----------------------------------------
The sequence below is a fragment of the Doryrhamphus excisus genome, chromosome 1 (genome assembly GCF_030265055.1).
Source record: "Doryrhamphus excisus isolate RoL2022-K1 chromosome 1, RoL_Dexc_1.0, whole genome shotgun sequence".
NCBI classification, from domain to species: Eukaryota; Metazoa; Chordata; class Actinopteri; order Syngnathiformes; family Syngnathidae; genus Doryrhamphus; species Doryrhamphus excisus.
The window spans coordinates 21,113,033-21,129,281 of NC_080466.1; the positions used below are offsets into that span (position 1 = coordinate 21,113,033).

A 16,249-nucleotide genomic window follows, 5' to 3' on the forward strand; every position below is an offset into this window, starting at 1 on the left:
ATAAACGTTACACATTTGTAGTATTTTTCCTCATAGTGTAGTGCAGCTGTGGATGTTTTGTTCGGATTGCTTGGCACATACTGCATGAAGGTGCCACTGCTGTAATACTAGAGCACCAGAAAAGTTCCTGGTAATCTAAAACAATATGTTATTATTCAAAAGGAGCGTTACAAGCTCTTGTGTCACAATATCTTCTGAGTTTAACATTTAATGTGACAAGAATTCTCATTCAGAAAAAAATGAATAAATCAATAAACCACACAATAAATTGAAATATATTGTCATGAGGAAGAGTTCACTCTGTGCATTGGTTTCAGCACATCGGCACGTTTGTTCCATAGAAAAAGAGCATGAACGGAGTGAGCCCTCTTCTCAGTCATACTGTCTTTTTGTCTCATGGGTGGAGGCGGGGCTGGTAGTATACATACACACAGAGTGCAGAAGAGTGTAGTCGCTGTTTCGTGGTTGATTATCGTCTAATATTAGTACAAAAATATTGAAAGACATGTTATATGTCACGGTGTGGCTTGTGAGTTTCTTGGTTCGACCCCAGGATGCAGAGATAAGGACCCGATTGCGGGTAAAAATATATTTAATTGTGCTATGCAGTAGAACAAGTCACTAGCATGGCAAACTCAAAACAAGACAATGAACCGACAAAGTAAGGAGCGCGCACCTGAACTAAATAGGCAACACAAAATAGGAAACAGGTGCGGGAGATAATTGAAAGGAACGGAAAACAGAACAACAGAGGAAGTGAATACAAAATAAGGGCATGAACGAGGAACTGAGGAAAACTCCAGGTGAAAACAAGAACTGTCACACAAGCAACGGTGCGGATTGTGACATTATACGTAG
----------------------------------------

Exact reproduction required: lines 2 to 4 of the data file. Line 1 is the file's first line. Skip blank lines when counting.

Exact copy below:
Source record: "Doryrhamphus excisus isolate RoL2022-K1 chromosome 1, RoL_Dexc_1.0, whole genome shotgun sequence".
NCBI classification, from domain to species: Eukaryota; Metazoa; Chordata; class Actinopteri; order Syngnathiformes; family Syngnathidae; genus Doryrhamphus; species Doryrhamphus excisus.
The window spans coordinates 21,113,033-21,129,281 of NC_080466.1; the positions used below are offsets into that span (position 1 = coordinate 21,113,033).